One year into the new government´s rule and nothing has changed on the ground. While there has been a rally in Indian equities since May 2014 owing to the optimism of investors, the BJP´s lack of a majority in the 245-seat Rajya Sabha (48 seats against the INC´s 68) has led to the derailment of the reform momentum. The real-estate sector is holding an unsold inventory of 688,000 units, measuring 919 million sq ft. While commercial real estate has been languishing for long, the residential sector has lost steam too. This is likely to have a cascading effect on building material sectors. Steel is already suffering on account of large Chinese imports and cement is waiting for housing demand to rise. Poor demand is causing unemployment among labour and they are returning back to villages where an even worse scenario awaits them. The MNREGA scheme budget has been slashed, agriculture yields are soft, and rural infrastructure schemes are still struggling with environment clearances and land acquisition problems.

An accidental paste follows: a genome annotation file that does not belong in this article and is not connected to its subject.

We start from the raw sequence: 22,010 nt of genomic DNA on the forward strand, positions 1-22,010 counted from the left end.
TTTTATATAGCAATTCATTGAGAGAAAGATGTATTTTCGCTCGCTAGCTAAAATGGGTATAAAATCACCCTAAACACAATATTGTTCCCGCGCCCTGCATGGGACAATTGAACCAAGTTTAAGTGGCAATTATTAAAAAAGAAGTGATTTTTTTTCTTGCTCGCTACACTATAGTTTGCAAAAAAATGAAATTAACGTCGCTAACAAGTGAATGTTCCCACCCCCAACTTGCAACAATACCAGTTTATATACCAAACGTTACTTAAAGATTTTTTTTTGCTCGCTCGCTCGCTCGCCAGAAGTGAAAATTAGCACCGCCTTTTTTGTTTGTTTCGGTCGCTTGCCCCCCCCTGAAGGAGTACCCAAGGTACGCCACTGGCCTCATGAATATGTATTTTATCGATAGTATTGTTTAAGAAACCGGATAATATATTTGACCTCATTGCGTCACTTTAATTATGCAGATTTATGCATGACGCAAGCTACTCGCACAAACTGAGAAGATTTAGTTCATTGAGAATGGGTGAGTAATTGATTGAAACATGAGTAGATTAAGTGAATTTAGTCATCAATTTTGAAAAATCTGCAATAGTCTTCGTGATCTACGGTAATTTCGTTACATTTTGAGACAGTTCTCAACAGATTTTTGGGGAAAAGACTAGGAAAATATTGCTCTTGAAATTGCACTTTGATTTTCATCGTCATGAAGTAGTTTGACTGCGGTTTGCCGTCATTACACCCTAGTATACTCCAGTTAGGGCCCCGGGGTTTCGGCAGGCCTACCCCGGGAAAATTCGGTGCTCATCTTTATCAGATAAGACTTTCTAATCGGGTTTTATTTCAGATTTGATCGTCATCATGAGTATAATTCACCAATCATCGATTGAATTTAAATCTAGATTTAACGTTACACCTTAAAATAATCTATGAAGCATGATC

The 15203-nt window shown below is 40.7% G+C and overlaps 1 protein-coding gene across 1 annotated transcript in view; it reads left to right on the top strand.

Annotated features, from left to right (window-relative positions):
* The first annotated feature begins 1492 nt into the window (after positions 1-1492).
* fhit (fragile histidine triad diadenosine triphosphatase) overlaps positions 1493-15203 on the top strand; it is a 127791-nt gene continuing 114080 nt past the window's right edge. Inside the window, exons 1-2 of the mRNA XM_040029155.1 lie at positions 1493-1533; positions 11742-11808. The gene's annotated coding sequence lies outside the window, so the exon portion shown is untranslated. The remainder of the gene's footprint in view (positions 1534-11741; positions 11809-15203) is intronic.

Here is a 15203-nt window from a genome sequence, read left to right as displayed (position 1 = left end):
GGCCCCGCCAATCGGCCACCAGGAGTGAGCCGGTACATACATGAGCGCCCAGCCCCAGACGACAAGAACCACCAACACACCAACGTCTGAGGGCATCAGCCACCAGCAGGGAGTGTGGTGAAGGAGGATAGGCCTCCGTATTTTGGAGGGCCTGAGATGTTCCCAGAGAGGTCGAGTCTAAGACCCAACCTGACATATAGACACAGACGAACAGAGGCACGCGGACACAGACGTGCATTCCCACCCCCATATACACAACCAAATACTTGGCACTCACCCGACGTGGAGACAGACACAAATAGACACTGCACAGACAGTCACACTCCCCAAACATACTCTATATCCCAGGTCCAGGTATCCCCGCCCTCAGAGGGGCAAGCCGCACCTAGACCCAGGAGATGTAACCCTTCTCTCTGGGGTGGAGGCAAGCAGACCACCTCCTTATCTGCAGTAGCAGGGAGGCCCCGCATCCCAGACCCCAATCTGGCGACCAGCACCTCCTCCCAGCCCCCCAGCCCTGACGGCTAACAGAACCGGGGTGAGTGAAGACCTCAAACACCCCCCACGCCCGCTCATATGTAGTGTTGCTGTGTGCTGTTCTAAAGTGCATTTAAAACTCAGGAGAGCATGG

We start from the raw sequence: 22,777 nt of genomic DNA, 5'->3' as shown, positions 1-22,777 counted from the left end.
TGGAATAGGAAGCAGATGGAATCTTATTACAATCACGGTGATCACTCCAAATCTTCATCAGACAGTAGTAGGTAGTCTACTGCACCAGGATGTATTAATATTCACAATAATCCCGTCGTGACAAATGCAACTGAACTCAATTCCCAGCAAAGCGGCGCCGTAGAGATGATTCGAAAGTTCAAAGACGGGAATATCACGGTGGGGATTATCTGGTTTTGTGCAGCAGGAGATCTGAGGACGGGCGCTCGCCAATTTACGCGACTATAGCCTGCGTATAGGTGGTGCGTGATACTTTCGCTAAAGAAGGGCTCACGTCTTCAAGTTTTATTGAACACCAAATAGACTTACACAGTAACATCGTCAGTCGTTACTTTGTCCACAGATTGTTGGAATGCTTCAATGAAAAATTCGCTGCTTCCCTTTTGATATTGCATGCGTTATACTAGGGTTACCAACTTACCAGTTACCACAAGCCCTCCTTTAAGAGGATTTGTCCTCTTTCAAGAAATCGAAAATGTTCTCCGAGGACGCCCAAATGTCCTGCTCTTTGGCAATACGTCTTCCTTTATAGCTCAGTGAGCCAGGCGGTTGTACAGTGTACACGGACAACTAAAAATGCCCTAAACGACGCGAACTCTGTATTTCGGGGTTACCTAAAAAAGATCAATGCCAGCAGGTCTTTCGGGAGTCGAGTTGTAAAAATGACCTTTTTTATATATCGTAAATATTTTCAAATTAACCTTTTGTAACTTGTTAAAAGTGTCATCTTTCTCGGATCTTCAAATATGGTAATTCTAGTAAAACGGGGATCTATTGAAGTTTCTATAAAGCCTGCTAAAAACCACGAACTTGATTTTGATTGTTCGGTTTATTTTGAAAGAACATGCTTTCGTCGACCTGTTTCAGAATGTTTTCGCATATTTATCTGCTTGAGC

Despite Team Modi´s tireless work to improve structural lacunae and launch of new schemes to digitise, smarten, skill, house, power and connect India, over 55 per cent believe that the business environment is ´moderately worse´ and only 24 per cent expect the overall economic situation to improve in the next quarter.

What can the government do to correct this and restore the faith of businesses? Here are 10 suggestions:

  1. The PM should go easy on his international trips and focus on the economy.
  2. Public spending figures should be declared sector-wise every month. Targeted public spending for the forthcoming quarter should also be made public.